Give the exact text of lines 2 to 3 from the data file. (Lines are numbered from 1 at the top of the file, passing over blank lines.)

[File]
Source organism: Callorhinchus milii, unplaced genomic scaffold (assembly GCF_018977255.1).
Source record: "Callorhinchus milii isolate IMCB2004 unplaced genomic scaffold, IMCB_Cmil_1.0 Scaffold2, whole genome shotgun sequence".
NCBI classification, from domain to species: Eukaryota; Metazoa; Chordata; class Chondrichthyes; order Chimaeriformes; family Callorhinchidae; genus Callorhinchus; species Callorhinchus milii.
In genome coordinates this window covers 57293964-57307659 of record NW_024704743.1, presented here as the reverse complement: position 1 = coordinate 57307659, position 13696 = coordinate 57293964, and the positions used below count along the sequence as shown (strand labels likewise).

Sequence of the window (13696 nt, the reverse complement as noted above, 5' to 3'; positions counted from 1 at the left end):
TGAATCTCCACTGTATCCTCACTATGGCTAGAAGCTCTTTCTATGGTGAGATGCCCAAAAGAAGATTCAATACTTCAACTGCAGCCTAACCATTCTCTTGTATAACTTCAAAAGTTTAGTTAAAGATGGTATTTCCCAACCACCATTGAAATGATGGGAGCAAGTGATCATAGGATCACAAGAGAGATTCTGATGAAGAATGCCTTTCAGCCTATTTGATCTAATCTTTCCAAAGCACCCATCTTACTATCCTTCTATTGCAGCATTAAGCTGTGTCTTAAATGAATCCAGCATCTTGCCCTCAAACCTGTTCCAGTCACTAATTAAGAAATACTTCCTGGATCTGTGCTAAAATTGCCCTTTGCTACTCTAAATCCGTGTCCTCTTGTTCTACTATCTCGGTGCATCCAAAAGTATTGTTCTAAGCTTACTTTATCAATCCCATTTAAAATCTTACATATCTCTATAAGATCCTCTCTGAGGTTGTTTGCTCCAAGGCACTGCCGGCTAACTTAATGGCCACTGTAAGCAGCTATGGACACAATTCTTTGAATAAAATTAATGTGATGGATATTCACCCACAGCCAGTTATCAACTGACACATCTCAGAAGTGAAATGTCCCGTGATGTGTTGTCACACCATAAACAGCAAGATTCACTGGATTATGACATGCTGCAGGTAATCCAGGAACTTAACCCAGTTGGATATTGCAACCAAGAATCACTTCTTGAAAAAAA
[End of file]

Source record: "Callorhinchus milii isolate IMCB2004 unplaced genomic scaffold, IMCB_Cmil_1.0 Scaffold2, whole genome shotgun sequence".
NCBI classification, from domain to species: Eukaryota; Metazoa; Chordata; class Chondrichthyes; order Chimaeriformes; family Callorhinchidae; genus Callorhinchus; species Callorhinchus milii.